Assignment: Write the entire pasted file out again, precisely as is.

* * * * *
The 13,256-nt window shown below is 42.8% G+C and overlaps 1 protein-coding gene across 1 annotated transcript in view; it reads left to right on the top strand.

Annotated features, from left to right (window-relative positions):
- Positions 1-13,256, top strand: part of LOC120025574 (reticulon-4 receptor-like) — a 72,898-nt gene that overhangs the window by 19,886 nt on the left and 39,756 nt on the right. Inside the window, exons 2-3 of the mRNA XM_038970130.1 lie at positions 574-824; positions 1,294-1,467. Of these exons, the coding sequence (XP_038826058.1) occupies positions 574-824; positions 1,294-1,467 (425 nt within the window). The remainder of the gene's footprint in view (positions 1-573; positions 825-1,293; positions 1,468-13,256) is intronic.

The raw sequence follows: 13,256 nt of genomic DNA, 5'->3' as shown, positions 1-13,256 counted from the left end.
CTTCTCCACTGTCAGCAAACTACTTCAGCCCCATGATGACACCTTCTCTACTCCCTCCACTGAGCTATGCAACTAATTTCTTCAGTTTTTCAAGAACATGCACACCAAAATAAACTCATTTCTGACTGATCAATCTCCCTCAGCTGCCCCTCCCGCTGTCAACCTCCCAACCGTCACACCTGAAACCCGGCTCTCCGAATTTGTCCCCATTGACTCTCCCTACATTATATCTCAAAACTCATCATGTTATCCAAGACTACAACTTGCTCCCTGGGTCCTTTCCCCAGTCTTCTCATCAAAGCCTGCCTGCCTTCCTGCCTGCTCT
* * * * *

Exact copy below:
The 13,256-nt window shown below is 42.8% G+C and overlaps 1 protein-coding gene across 1 annotated transcript in view; it reads left to right on the top strand.

Annotated features, from left to right (window-relative positions):
- Positions 1-13,256, top strand: part of LOC120025574 (reticulon-4 receptor-like) — a 72,898-nt gene that overhangs the window by 19,886 nt on the left and 39,756 nt on the right. Inside the window, exons 2-3 of the mRNA XM_038970130.1 lie at positions 574-824; positions 1,294-1,467. Of these exons, the coding sequence (XP_038826058.1) occupies positions 574-824; positions 1,294-1,467 (425 nt within the window). The remainder of the gene's footprint in view (positions 1-573; positions 825-1,293; positions 1,468-13,256) is intronic.

The raw sequence follows: 13,256 nt of genomic DNA, 5'->3' as shown, positions 1-13,256 counted from the left end.
CTTCTCCACTGTCAGCAAACTACTTCAGCCCCATGATGACACCTTCTCTACTCCCTCCACTGAGCTATGCAACTAATTTCTTCAGTTTTTCAAGAACATGCACACCAAAATAAACTCATTTCTGACTGATCAATCTCCCTCAGCTGCCCCTCCCGCTGTCAACCTCCCAACCGTCACACCTGAAACCCGGCTCTCCGAATTTGTCCCCATTGACTCTCCCTACATTATATCTCAAAACTCATCATGTTATCCAAGACTACAACTTGCTCCCTGGGTCCTTTCCCCAGTCTTCTCATCAAAGCCTGCCTGCCTTCCTGCCTGCTCT